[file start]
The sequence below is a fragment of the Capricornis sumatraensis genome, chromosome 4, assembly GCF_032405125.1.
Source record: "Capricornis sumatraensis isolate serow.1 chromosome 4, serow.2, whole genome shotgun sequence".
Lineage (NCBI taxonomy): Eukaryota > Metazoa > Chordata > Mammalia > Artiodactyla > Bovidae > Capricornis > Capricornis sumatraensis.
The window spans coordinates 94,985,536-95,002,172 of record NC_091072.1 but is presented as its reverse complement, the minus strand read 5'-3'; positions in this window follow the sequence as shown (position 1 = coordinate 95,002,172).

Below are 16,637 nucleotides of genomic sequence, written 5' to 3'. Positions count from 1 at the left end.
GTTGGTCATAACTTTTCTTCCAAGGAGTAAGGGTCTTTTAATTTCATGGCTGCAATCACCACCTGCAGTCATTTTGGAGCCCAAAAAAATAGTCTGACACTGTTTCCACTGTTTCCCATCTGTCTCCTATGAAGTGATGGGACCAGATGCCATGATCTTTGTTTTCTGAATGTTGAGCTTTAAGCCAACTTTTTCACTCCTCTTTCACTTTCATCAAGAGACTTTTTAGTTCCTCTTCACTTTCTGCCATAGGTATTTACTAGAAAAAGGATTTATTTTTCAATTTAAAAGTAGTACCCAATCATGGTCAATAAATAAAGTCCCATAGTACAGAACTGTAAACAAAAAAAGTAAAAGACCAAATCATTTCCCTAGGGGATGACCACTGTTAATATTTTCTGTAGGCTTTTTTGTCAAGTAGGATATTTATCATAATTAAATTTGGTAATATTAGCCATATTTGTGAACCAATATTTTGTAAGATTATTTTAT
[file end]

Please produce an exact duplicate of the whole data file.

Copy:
The sequence below is a fragment of the Capricornis sumatraensis genome, chromosome 4, assembly GCF_032405125.1.
Source record: "Capricornis sumatraensis isolate serow.1 chromosome 4, serow.2, whole genome shotgun sequence".
Lineage (NCBI taxonomy): Eukaryota > Metazoa > Chordata > Mammalia > Artiodactyla > Bovidae > Capricornis > Capricornis sumatraensis.
The window spans coordinates 94,985,536-95,002,172 of record NC_091072.1 but is presented as its reverse complement, the minus strand read 5'-3'; positions in this window follow the sequence as shown (position 1 = coordinate 95,002,172).

Below are 16,637 nucleotides of genomic sequence, written 5' to 3'. Positions count from 1 at the left end.
GTTGGTCATAACTTTTCTTCCAAGGAGTAAGGGTCTTTTAATTTCATGGCTGCAATCACCACCTGCAGTCATTTTGGAGCCCAAAAAAATAGTCTGACACTGTTTCCACTGTTTCCCATCTGTCTCCTATGAAGTGATGGGACCAGATGCCATGATCTTTGTTTTCTGAATGTTGAGCTTTAAGCCAACTTTTTCACTCCTCTTTCACTTTCATCAAGAGACTTTTTAGTTCCTCTTCACTTTCTGCCATAGGTATTTACTAGAAAAAGGATTTATTTTTCAATTTAAAAGTAGTACCCAATCATGGTCAATAAATAAAGTCCCATAGTACAGAACTGTAAACAAAAAAAGTAAAAGACCAAATCATTTCCCTAGGGGATGACCACTGTTAATATTTTCTGTAGGCTTTTTTGTCAAGTAGGATATTTATCATAATTAAATTTGGTAATATTAGCCATATTTGTGAACCAATATTTTGTAAGATTATTTTAT